Jerry Horn: Ask Your Doctor if Corkage is Right for You



I've been in the retail wine and spirits industry since 1972. I owned a well-regarded store in Tiburon called Marinwine and Spirits for 12 years. I'm now employed with the Ferry Plaza Wine Merchant in the Ferry Building--perhaps you've heard of us. My focus and passion for Champagne started when I discovered that women just love the stuff, which made me like it even more. Having Champagne is the wine equivalent to being in the band. The Dr. Champagne nickname grew out of that.

We've all been here before: you're finally seated for a reservation you made months ago at one of our finest eating establishments--maybe one that's named after somebody like Michael or Gary. You've just finished ordering four carefully selected courses and now it's time for the wine decision. You check the Yellow Pages-sized Captain's Book and realize there's nothing worthy of accompanying the fab meal you are anticipating for under $150! "Arrgghh," you growl under your breath (or worse) as you end up with $75 worth of something that will just suffice. Sure, your $75 Gigondas will get it done, but not like the Premiere Cru Burgundy you really crave to complete this gastronomic experience.

Ya should have had the limo driver take that short five-minute detour to D&M Wines and Liquors or some other reasonably fine wine shop and spent your $75-$100 on what you knew would be exactly right for tonight's repast. And then you'd be ready to take advantage of the restaurant's corkage policy. California has the somewhat unique law that allows you to walk into a restaurant with your own bottle, and for a small fee have the wait staff open and pour it for you. Then you can enjoy your fine wine selection with their fine menu.

Corkage started for my colleagues and me in the early '70s when we were drinking Heitz, Martin Ray, and Mayacamas, but all the restaurants were offering at the time was Charles Krug, Louis Martini, and Wente products. In 30-plus years, wine lists have gotten more sophisticated and complete, but I still use corkage to this day for a couple of reasons.

As a Champagne geek, most of the stuff I dearly love to drink, brut roses and vintage issues, are regularly priced way outside of what I can realistically afford on a wine list at $100-$150 or more, and the selections are often limited in the category. A quick stop on the way to dinner at one of my favorite retailers usually affords me a $50-$75 bottle of something special that will easily be a buck-fifty on the carte des vins. Add a $25 corkage fee and I still come out ahead dollar-wise, while drinking exactly what I want with this meal.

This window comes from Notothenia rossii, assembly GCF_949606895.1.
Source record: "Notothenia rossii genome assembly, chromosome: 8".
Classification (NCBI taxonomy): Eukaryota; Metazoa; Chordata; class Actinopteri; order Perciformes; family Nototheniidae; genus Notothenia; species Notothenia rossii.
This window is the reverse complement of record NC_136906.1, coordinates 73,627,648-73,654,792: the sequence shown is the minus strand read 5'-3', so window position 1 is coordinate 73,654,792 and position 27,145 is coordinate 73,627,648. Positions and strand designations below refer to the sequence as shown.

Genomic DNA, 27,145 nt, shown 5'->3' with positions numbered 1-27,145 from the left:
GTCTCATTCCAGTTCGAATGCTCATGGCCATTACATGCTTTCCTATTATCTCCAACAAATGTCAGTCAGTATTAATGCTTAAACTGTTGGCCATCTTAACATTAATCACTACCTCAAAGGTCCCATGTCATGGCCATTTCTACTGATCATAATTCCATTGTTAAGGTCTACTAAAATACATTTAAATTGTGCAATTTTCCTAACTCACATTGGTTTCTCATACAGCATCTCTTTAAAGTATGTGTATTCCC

Another good reason I utilize corkage service is when my chosen restaurant for the evening doesn't offer anything close to what I want to drink with their food. Let's use Delfina as a fine example. I love nothing better than to pair the coolest French Champagne with Craig Stoll's pristine, ingredient-driven Tuscan-aise cuisine. His lovely Italian cooking just screams for the greatest wine you can get your hands on. Sticking with their Tuscan theme, Delfina offers wine selections that are for the most part, exclusively Italian. That certainly eliminates Champagne as a wine-list category and I'm sorry, Prosecco is just not a suitable substitute for me. So bringing my own is imperative to my fullest enjoyment of the evening's fare. It's then that a corkage fee looks positively cheap in the face of drinking something I'm just not fond of with this stunning meal.

Let's address the corkage fee for a moment. Many folks think a restaurateur shouldn't charge for just opening a bottle they didn't sell you and pouring it into glassware. That's just the point--they didn't sell you anything when their profitability as a business enterprise all but depends on that sale. When you recognize how a corkage fee covers the cost of your server to pour your wine into clean, quality stemware, that's a portion of the expense. (Ditto on that server or wine professional's salary.) Think of the corkage fee as the rock-bottom profit dollars the restaurant would have made selling you the least expensive wine on their list. Taking all of those things into account, corkage fees start looking like a veritable bargain. And believe me, they usually are.

Some hints when intending to use the corkage policy in your chosen establishment: corkage, like driving, is a privilege, not a God-given right, so one shouldn't demand corkage service. Be polite and kind when inquiring as to its availability, as though you're asking for a favor--which for all intents and purposes, you are.

Also, do your homework: don't show up with a bottle of something that is already on the list, so not hip.

Lastly, if you offer to cut your server, the captain, or your bartender in on your deal by giving them a taste of your little gem, sometimes the corkage fee magically just doesn't show up on your check.

Please, just don't tell 'em I sent ya!